- The World Health Organization estimates that more than 55 million individuals worldwide have Alzheimer’s disease or another form of dementia, and that 10 million new cases are diagnosed each year.
- More research is being done on vaccines as a potential method for lowering the risk of Alzheimer’s disease.
- The mechanism behind the flu vaccine’s potential to cut this risk by 40% is yet unknown, according to a recent study.
Alzheimer’s disease cases are on the rise, but it has remained difficult to pinpoint why some people get this type of dementia and others don’t.
According to research, there are many different risk factors, including genetics, lifestyle, and environmental variables. How our immune system may impact our risk of getting Alzheimer’s disease is one area that has not garnered much research until relatively recently.
Recent studies have indicated that certain vaccinations, such as the BCG, a tuberculosis vaccine, and the chicken pox/shingles vaccine, may lower the chance of acquiring Alzheimer’s disease.
The flu vaccine may be protective, according to recent research, although it is unclear if the shots themselves affect risk or just whether preventing an infection does.
The Journal of Alzheimer’s Disease reported these findings.
looking into the connection
A team from The University of Texas Health Science Center in Housten, Texas, set out to look at the relationship between flu vaccines and the risk of dementia specific to Alzheimer’s disease based on prior research that suggests vaccines lessen the risk of dementia.
They formed two groups, each consisting of 935,887 patients, using historical claims data from patients 65 years of age or older who were dementia-free over the 6-year look-back period. While the second group did not receive the flu shot, the first group did. Regarding baseline demographics, medications, and comorbidities, the groups were matched.
The research found that throughout a 4-year follow-up period, people who had at least one flu shot were 40% less likely than those who hadn’t to acquire Alzheimer’s disease. Patients who had gotten a flu shot each year for the previous six years had the lowest risk.
According to other studies, at least six flu shots are required to lower the risk of Alzheimer’s disease, according to lead author Dr. Avram Bukhbinder, who spoke to Medical News Today. For this reason, the researchers utilized a look-back period of six years. He said that they had updated their data analysis to consider the impact across 4, 6, and 8 years.
When the look-back period was increased from 4 to 8 years, influenza vaccination had a similar impact on Alzheimer’s risk, he said.
He continued, “I wasn’t too surprised to find a similar result in this broader population of older adults in the U.S. because previous studies of patients with serious chronic illnesses (such as chronic kidney disease) and of veterans have found an association between influenza vaccination and risk of dementia.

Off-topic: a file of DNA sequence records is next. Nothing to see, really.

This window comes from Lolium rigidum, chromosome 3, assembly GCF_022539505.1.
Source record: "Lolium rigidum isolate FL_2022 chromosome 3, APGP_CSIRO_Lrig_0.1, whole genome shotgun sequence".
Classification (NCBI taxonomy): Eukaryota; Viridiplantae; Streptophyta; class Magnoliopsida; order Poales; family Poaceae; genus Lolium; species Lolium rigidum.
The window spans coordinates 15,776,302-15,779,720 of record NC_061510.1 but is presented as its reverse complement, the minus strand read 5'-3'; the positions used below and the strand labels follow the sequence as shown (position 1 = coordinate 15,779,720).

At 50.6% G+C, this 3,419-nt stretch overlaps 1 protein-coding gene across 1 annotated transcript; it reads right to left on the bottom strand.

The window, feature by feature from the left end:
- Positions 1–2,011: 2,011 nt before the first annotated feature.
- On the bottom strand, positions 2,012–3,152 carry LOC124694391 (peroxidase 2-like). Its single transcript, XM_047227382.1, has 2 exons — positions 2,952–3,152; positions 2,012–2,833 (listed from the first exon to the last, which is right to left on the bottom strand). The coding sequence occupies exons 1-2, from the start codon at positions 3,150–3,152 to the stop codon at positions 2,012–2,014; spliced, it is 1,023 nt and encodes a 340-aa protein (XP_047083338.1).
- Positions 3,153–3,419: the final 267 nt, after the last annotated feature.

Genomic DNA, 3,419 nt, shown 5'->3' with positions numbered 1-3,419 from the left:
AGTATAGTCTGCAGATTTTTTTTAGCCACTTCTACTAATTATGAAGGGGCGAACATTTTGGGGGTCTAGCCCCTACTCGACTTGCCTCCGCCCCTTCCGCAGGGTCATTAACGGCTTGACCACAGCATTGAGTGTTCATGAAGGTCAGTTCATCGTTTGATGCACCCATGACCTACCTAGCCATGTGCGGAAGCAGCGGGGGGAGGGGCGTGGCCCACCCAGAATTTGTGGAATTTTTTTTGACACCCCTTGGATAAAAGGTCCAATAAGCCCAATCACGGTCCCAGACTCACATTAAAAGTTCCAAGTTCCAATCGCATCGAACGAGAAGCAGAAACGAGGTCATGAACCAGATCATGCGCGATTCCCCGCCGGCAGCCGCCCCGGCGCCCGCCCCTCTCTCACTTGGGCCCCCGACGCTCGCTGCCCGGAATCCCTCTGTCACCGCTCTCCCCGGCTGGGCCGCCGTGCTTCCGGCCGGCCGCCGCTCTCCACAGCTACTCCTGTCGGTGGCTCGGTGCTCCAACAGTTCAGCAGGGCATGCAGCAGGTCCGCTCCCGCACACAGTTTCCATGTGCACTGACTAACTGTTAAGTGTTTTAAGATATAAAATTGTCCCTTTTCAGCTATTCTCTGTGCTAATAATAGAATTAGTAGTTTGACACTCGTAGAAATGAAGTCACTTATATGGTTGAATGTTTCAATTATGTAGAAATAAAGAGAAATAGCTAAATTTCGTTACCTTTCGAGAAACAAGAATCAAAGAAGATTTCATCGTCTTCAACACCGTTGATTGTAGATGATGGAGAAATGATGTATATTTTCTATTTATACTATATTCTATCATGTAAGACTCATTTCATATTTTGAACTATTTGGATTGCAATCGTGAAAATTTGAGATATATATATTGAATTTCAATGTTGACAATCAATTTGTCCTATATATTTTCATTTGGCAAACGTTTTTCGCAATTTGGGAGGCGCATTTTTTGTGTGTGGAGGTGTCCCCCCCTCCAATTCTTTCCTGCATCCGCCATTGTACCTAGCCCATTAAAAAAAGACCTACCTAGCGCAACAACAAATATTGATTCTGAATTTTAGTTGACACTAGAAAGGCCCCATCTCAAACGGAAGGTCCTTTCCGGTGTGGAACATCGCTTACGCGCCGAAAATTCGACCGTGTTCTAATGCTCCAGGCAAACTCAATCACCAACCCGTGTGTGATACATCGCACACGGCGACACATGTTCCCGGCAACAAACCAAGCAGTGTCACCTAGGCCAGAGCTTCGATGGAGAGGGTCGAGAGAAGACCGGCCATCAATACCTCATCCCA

Dr. Nicola Veronese, a senior researcher in geriatrics and internal medicine at the University of Palermo in Italy, echoed his opinions last year after conducting a meta-analysis of five studies that examined the relationship between influenza vaccination and the risk of developing Alzheimer’s disease.
In an interview with MNT, he stated that the report was supportive of earlier studies and applauded the size of the cohort employed.
As a teacher speaking, I thought this paper was confirmed and was really well written. He said this subject might lead to more concrete data about how influenza vaccinations affect illnesses and dementia in general.
A yet elusive mechanism
However, it is too soon to advise receiving the flu shot to lower the risk of Alzheimer’s disease, according to Dr. Heather M. Snyder, vice president of medical and scientific affairs for the Alzheimer’s Association.
“More research is needed to understand the biological mechanisms behind the results in this study. For example, it is possible that people who are getting vaccinated also take better care of their health in other ways, and these things add up to a lower risk of Alzheimer’s and other dementias.”
— Dr. Heather M. Snyder
She continued, “It is also plausible that there are problems with unequal access and/or vaccine reluctance and how this may affect the study population and the research findings.
The authors speculate that flu shots might affect our innate immune system.
Vaccinations against the flu and other diseases “are associated with non-specific protective benefits via long-term reprogramming of innate immune cells,” they say. This might affect how the body gets rid of the chemical that accumulates in the brain and causes diseases like Alzheimer’s or inflammatory reactions.
Another explanation for the results is that they point to a potential age-related interaction between the adaptive immune system and vaccination.
This claim, according to Dr. Veronese, is “more theoretical than practical.”
He continued, “We do not have any direct data demonstrating the alteration in adaptive secondary or primary immune system.